This is part of the series highlighting supporters of pro-jobs policies. An updated list of supporters can be found here.
Brad DeLong has been strongly saying that America needs to fix the jobs. He warned in 2012 that the longer the unemployment crisis goes the harder it will be to fix. He used the example of the Great Depression stating:
“By that point (winter of 1933), a great deal of unemployment had become long-term unemployment, which had two consequences. First, the burden of economic dislocation was borne unequally. Because consumer prices fell faster than wages, the welfare of those who remained employed rose in the Great Depression. Overwhelmingly, those who became and remained unemployed suffered the most.
Second, reintegrating the unemployed even into a smoothly functioning market economy would prove to be very difficult. After all, how many employers would not prefer a fresh entrant into the labor force to someone who has been out of work for years? The simple fact that an economy had recently undergone a period of mass unemployment made it difficult to recover levels of growth and employment that are often attained as a matter of course.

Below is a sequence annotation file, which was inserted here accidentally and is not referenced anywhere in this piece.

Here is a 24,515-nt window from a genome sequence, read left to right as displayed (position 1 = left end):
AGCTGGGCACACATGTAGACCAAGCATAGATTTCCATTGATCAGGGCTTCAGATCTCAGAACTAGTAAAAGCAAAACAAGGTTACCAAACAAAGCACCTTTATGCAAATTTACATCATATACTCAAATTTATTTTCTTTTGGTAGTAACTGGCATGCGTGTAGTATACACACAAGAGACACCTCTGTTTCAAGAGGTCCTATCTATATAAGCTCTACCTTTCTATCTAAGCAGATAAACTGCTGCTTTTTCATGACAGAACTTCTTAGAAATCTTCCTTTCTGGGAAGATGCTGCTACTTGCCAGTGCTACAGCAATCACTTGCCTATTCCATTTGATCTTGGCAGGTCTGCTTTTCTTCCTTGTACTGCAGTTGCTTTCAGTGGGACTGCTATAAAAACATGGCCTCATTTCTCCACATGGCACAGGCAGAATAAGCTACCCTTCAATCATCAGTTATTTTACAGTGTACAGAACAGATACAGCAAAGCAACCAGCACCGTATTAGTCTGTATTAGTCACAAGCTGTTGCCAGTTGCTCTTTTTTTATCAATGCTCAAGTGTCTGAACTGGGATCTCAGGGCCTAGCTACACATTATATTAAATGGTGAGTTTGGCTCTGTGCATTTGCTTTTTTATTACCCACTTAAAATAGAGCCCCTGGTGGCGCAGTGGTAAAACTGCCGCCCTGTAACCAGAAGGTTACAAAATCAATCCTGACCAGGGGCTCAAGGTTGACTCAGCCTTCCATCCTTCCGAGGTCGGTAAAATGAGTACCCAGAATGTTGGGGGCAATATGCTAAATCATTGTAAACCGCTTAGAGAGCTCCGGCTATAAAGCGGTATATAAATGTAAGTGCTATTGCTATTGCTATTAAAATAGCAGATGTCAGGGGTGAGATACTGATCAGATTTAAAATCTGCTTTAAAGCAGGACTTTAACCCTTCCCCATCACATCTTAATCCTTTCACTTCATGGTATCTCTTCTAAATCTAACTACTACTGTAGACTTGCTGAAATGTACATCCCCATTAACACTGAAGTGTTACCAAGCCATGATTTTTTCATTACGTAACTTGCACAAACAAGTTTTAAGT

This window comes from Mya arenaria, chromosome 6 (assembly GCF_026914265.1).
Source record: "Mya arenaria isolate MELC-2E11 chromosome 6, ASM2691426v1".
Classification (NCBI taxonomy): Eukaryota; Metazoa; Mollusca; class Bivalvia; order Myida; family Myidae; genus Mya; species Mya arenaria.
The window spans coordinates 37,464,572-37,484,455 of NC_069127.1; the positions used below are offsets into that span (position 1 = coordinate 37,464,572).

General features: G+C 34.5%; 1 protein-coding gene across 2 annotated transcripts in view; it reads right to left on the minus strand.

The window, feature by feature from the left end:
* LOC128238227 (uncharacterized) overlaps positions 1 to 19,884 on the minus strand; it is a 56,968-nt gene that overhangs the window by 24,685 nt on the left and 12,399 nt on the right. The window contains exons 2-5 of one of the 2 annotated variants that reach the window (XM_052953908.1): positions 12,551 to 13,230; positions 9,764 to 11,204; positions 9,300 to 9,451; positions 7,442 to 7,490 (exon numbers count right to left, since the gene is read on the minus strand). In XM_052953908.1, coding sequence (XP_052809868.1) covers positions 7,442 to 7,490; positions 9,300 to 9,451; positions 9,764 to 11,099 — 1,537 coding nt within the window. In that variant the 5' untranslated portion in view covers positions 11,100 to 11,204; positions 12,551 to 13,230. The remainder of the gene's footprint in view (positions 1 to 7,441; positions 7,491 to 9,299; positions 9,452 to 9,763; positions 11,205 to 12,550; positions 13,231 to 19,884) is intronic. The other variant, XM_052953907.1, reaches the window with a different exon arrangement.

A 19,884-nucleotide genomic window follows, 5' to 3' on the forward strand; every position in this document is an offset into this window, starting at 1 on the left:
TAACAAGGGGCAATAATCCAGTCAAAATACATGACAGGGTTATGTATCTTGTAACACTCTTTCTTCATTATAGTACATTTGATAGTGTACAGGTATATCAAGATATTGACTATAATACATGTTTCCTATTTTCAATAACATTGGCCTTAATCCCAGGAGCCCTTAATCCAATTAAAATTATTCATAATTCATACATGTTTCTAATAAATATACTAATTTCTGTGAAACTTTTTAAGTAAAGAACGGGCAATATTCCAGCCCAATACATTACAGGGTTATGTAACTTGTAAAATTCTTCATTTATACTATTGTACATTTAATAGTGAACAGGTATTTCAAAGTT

Devalued exchange rates, moderate government budget deficits, and the passage of time all appeared to be equally ineffective remedies.”
He more recently worries that the slow recovery has hurt America and its productivity capabilities. He believes that the recovery is bad enough to say:
“So, unless something – and it will need to be something major – returns the US to its pre-2008 growth trajectory, future economic historians will not regard the Great Depression as the worst business-cycle disaster of the industrial age. It is we who are living in their worst case.”
In 2011, DeLong criticized America’s politicians because their “continued focus on the long-run funding dilemmas of social insurance is sucking all of the oxygen out of efforts to deal with America’s macroeconomic and unemployment crisis.” He goes on to say that there is an cheap solution to taking on the current economic crisis, because any debt incurred by the government today would incur a real annual interest rate of 1% and that any improvements and projects taken will generate enough increased economic activity to pay for the debt incurred. He states that:
“In other words, taxpayers win, because the benefits from the healthier economy would more than compensate for the costs of servicing the higher national debt, enabling the government to provide more services without raising tax rates. Households win, too, because they get to buy more and nicer things with their incomes. Companies win, because goods and workers get to use the improved infrastructure. The unemployed win, because some of them get jobs. And even bond investors win, because they get their money back, with the interest for which they contracted.”